Welcome to our fifth projection for the United Kingdom general elections, which will take place on the 8th of June. The methodology we follow is described in detail in this post. Our previous projection can be found here.
With only 10 days to go, this is our new seat projection:
Conservative Party: 373 seats (-27), of which 284 solid (-19), 39 likely (-8), 36 leaning (-2) and 14 tossup (+2)
Labour Party: 199 seats (+31), of which 131 solid (+26), 22 likely (-13), 33 leaning (+13) and 13 tossup (+5)
SNP: 50 seats (-4), of which 32 solid (-2), 6 likely (-3), 11 leaning (+3) and 1 tossup (-2)
Lib-Dem: 6 seats (=), of which 2 likely (+1), 2 leaning (-2) and 2 tossup (+1)
Plaid: 3 seats (=), of which 0 solid (-1), 1 likely (+1), 2 leaning (+1) and 0 tossup (-1)
Green Party: 1 seat, likely (=)
UKIP: 0 seats (=)
This is the national average of the polls this projection is based on:
Conservative Party: 46.1% (-1.6%)
Labour Party: 34.2% (+3.2%)
SNP/Plaid: 4.7% (-0.4%)
Lib-Dem: 7.8% (-0.4%)
Green Party: 2.3% (-0.4%)
UKIP: 4.4% (-0.1%)
Let’s now analyse these data more in depth.
- The Conservative Party is still in a strong position, but its lead in terms of votes and seats appears to be evaporating. According to the average of the current opinion polls, the Conservatives should gain 38 seats from Labour, 6 from the SNP, 2 from the Lib-Dems and 1 seat from UKIP, while losing 5 seats to Labour. The Tories seem to be getting stronger in Scotland, where they should be the second largest party after the SNP, but weaker in the rest of the country. Overall Southern England appears to be the only area where they are doing worse than in 2015, compared to Labour; nevertheless the margin is significantly shrinking in most of the country. UKIP standing down in several key seats should help the Tories win 5 seats, but it is worrying for them that the number of seats that are projected to be solid or likely has drastically shrinked.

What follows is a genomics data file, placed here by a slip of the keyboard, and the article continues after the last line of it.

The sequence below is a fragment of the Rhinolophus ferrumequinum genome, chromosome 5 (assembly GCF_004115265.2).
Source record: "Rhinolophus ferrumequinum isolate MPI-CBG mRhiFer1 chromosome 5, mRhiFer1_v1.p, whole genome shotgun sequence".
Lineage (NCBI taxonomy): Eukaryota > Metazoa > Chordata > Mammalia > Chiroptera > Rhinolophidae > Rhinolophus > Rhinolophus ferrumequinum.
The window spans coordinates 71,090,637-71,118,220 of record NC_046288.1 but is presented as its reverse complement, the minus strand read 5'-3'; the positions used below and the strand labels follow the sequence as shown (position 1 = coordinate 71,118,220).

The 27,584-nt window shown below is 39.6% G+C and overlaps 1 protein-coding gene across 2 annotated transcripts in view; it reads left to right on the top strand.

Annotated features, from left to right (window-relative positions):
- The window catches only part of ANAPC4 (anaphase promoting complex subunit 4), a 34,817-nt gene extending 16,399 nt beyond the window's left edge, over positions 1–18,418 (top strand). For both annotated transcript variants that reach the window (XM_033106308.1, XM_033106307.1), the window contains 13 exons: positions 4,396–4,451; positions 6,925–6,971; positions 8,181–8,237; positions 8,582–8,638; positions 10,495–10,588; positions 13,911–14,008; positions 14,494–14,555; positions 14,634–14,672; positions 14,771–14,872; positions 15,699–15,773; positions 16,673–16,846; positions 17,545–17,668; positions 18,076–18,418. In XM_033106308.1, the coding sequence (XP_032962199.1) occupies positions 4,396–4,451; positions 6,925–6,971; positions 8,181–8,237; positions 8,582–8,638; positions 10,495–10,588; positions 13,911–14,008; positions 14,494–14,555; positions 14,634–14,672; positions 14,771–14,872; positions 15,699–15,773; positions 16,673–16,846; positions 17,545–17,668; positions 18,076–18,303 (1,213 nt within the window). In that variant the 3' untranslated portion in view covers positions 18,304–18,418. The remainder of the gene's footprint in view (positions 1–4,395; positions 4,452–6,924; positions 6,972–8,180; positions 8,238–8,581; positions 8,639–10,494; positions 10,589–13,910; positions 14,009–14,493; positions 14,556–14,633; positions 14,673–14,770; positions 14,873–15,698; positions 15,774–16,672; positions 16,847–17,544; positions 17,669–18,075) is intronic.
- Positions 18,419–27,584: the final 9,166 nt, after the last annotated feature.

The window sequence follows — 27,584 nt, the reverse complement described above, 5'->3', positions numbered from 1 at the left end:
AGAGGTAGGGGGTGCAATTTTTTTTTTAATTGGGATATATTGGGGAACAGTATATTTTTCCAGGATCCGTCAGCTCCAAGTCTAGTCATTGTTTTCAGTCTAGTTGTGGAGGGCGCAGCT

- The Labour Party is improving its position. We project they could gain 5 seats from the Conservatives in Southern England, their strongest area compared to 2015, while losing 39 seats to the Tories in the rest of the country. Also, they are projected to hold their only Scottish seat, although by a tiny margin, and to mantain their position as the strongest Welsh party, both in term of votes and seats. To add to the picture, they have also drastically increased the number of seats we project to be solid for them.
- The SNP appears to be in a somewhat weaker position compared to our previous projection, since they are now projected to lose 6 seats to the Conservatives, without gaining any new seat.
- The Lib-Dems are confirming their rather weak performance. They are once again projected not to gain any new seat, while losing two they are currently holding to the Conservatives, including the only London seat they won in 2015.
- Our new projection confirms that Plaid Cymru and the Green Party should hold all their seats without any new gain.
- UKIP is once again projected to lose many of its votes and the only seat they won in 2015. The loss in term of votes will be enhanced by them not running is almost half of the constituencies.
A new Northern Irish poll has been released, and we can confirm the results from our previous projection. The DUP majorities in Belfast South and South Antrim are projected very small, and the confidence for the 4 key-seats outlined in our previous post is very low. We once again keep Fermanagh and South Tyrone to the UUP because their candidate is the incumbent. The remaining 14 Northern-Irish seats should be safe for the incumbent parties.
In summary, this is our seat projection in Northern Ireland:
DUP: 9 seats
Sinn Fein: 4 seats
SDLP: 2 seats
Alliance: 1 seat
UUP: 1 seat
Independent: 1 seat
In conclusion, projecting the average of the opinion polls would lead to a Conservative victory, with a majority of 100 seats. If the Conservatives were to win only the seats we project either as solid or likely, they would achieve a wafer-thin majority of 0 seats.